Canabalt terrifies me. It says something when a game that even the developer admits took just two weeks to write can set my pulse racing far faster than any Hollywood blockbuster or hi-def zombie fest on a console. Either I have simple tastes or Canabalt is special.
It isn't the most complex of games you'll ever come across, or the longest, but it's alluring nonetheless.
A plain take on free running, Canabalt is all about charging across a series of rooftops for as long as you can, jumping over pitfalls at pace and avoiding scores of objects that litter the way. Taking 2D form, your only input is to tap the screen when hazards pop up, your little man leaping into the air though never relenting in his sprint forward.
A run can be over in a matter of seconds - mistimed jumps are the most common route to oblivion - but that's the appeal: to fall flat on your face and, with a tap, try again.
What gives the whole experience an edge is the fact that you have no idea what you're running from, or what you're charging head first into. The whole screen shakes, buildings collapse and ships shoot past overhead - something monumental is clearly going down in the city, but just what it is is left to the imagination.
Such minimalism is a tactic that serves Canabalt well throughout, the blink-and-it's-over nature of play reflected in the retro, pixel perfect, black and white visuals.
The game's background in Flash is evident throughout. The sole goal of lasting as long as you can before you fall to your death or run straight into a wall is the kind of challenge that hampers productivity in offices the world over. Nevertheless, the package seems bulkier on iPhone with the game filling. Its superb trance-esque score is a particular highlight when playing with headphones.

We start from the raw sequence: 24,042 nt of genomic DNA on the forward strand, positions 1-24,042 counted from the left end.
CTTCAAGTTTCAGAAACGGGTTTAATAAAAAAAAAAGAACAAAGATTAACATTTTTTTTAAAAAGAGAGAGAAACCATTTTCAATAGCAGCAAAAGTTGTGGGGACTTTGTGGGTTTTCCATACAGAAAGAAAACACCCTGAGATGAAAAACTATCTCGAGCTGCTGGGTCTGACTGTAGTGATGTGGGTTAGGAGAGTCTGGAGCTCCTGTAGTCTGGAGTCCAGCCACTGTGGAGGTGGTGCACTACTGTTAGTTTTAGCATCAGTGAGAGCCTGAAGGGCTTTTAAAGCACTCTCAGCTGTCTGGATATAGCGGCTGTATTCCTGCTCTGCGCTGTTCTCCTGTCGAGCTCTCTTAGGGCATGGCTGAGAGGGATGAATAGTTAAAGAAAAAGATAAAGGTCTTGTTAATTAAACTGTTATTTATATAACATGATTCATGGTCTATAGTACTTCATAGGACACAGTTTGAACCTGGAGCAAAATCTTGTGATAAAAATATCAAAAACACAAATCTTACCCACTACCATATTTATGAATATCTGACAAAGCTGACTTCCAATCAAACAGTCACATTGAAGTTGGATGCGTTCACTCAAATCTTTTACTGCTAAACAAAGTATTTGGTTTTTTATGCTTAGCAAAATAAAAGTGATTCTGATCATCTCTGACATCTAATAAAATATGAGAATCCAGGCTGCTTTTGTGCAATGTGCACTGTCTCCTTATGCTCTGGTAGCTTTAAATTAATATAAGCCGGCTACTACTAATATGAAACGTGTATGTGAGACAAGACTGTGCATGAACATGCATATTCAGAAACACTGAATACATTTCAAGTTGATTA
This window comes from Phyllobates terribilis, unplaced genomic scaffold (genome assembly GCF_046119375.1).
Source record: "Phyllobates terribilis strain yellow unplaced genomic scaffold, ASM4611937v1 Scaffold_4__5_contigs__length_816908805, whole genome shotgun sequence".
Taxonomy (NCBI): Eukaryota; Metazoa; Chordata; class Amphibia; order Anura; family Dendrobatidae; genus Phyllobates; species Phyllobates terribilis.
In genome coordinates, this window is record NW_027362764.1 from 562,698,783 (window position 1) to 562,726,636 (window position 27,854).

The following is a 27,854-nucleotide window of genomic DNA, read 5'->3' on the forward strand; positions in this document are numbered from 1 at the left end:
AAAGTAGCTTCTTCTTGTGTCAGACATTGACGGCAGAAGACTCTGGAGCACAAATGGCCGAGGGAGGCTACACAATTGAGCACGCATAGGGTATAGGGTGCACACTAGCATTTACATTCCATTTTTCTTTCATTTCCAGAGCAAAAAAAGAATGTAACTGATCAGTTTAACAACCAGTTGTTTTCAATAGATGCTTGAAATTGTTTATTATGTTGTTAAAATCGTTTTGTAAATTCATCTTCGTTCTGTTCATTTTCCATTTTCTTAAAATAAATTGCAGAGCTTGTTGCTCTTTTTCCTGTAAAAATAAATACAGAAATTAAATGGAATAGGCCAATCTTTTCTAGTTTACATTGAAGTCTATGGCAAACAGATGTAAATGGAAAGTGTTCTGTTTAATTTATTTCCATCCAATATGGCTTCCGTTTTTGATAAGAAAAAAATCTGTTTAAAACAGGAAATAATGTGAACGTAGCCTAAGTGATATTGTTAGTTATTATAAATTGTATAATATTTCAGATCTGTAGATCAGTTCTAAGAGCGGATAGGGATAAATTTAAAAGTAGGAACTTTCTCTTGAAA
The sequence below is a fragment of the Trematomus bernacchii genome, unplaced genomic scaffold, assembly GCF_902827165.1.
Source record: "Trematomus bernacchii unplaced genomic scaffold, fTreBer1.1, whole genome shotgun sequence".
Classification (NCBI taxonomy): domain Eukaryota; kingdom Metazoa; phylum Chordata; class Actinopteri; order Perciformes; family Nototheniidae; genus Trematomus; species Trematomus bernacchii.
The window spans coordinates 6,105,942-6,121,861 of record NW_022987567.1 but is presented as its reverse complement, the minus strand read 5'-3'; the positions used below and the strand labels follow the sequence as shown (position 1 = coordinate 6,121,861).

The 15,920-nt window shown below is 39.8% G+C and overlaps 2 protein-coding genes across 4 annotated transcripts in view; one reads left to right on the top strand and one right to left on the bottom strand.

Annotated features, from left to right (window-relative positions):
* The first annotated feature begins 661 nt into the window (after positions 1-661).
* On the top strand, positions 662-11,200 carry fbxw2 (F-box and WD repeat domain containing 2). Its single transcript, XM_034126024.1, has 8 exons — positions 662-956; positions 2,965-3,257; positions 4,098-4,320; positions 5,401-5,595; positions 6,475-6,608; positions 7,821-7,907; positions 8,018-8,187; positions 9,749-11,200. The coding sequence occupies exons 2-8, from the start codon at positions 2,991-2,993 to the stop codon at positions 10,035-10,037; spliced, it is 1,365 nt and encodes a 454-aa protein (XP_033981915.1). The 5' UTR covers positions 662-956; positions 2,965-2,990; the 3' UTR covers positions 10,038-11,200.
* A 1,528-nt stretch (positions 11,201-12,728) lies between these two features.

Making it beyond the first few seconds is in no way certain. To post anything near a respectable distance (the game allows you to upload your score to Twitter with just a few taps), you need to put in time, each death serving as nothing more than excuse for another crack.
The course changes subtly from one go to the next, however, with cranes replacing buildings or boxes suddenly blocking paths that were previously clear. You can't count on righting any mistakes you made on the last go because there's no guarantee that those same pitfalls will be there in the next.
It's a feature that does rather dent any chance of folk taking this all too seriously. The fact the course changes randomises the challenge, so your best distance may well have been achieved in a much easier environment than your friend's.
As a result, Canabalt falls firmly into the quick-fix category. It's a fun little ditty, beautifully presented, but one where success is as much down to luck as it is any skill. That's no doubt all the developers intended, but the sheer addictiveness of play suggests any follow-up that adds a more structure could give it a serious run for its money.